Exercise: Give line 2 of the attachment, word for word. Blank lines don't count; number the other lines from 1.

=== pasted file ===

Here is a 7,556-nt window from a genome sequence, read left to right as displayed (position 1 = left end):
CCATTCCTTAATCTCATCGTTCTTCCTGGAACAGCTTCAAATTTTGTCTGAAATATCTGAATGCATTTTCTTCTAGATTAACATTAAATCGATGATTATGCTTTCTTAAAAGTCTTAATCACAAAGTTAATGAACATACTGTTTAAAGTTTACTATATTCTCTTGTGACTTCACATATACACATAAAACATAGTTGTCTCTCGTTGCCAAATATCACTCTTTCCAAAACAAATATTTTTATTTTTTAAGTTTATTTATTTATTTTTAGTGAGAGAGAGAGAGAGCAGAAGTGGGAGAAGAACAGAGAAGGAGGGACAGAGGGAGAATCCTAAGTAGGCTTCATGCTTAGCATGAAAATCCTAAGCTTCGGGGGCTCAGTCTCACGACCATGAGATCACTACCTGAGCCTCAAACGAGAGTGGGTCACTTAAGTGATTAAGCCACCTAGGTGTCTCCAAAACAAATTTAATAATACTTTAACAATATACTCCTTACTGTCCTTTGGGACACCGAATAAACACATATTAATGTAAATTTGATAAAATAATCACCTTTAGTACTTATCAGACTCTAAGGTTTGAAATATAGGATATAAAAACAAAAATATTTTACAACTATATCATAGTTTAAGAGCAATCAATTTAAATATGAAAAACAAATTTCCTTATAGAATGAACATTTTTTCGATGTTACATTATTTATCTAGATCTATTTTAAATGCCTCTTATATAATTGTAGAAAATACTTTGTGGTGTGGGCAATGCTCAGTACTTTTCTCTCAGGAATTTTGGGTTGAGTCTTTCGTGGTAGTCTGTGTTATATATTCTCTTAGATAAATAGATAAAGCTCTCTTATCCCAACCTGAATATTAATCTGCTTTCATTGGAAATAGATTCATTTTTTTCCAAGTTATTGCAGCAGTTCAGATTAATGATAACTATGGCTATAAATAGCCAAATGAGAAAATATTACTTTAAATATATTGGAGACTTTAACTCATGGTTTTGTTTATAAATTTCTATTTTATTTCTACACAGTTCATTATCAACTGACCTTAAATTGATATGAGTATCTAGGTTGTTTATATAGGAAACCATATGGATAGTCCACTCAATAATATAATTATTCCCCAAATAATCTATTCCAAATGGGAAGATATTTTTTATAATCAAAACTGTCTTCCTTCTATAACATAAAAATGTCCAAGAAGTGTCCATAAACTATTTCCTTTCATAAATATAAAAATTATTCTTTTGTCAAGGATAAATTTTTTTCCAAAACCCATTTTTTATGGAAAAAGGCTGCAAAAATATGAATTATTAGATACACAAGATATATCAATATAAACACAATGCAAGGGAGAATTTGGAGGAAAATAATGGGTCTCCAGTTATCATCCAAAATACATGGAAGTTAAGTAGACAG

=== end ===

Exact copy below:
CCATTCCTTAATCTCATCGTTCTTCCTGGAACAGCTTCAAATTTTGTCTGAAATATCTGAATGCATTTTCTTCTAGATTAACATTAAATCGATGATTATGCTTTCTTAAAAGTCTTAATCACAAAGTTAATGAACATACTGTTTAAAGTTTACTATATTCTCTTGTGACTTCACATATACACATAAAACATAGTTGTCTCTCGTTGCCAAATATCACTCTTTCCAAAACAAATATTTTTATTTTTTAAGTTTATTTATTTATTTTTAGTGAGAGAGAGAGAGAGCAGAAGTGGGAGAAGAACAGAGAAGGAGGGACAGAGGGAGAATCCTAAGTAGGCTTCATGCTTAGCATGAAAATCCTAAGCTTCGGGGGCTCAGTCTCACGACCATGAGATCACTACCTGAGCCTCAAACGAGAGTGGGTCACTTAAGTGATTAAGCCACCTAGGTGTCTCCAAAACAAATTTAATAATACTTTAACAATATACTCCTTACTGTCCTTTGGGACACCGAATAAACACATATTAATGTAAATTTGATAAAATAATCACCTTTAGTACTTATCAGACTCTAAGGTTTGAAATATAGGATATAAAAACAAAAATATTTTACAACTATATCATAGTTTAAGAGCAATCAATTTAAATATGAAAAACAAATTTCCTTATAGAATGAACATTTTTTCGATGTTACATTATTTATCTAGATCTATTTTAAATGCCTCTTATATAATTGTAGAAAATACTTTGTGGTGTGGGCAATGCTCAGTACTTTTCTCTCAGGAATTTTGGGTTGAGTCTTTCGTGGTAGTCTGTGTTATATATTCTCTTAGATAAATAGATAAAGCTCTCTTATCCCAACCTGAATATTAATCTGCTTTCATTGGAAATAGATTCATTTTTTTCCAAGTTATTGCAGCAGTTCAGATTAATGATAACTATGGCTATAAATAGCCAAATGAGAAAATATTACTTTAAATATATTGGAGACTTTAACTCATGGTTTTGTTTATAAATTTCTATTTTATTTCTACACAGTTCATTATCAACTGACCTTAAATTGATATGAGTATCTAGGTTGTTTATATAGGAAACCATATGGATAGTCCACTCAATAATATAATTATTCCCCAAATAATCTATTCCAAATGGGAAGATATTTTTTATAATCAAAACTGTCTTCCTTCTATAACATAAAAATGTCCAAGAAGTGTCCATAAACTATTTCCTTTCATAAATATAAAAATTATTCTTTTGTCAAGGATAAATTTTTTTCCAAAACCCATTTTTTATGGAAAAAGGCTGCAAAAATATGAATTATTAGATACACAAGATATATCAATATAAACACAATGCAAGGGAGAATTTGGAGGAAAATAATGGGTCTCCAGTTATCATCCAAAATACATGGAAGTTAAGTAGACAG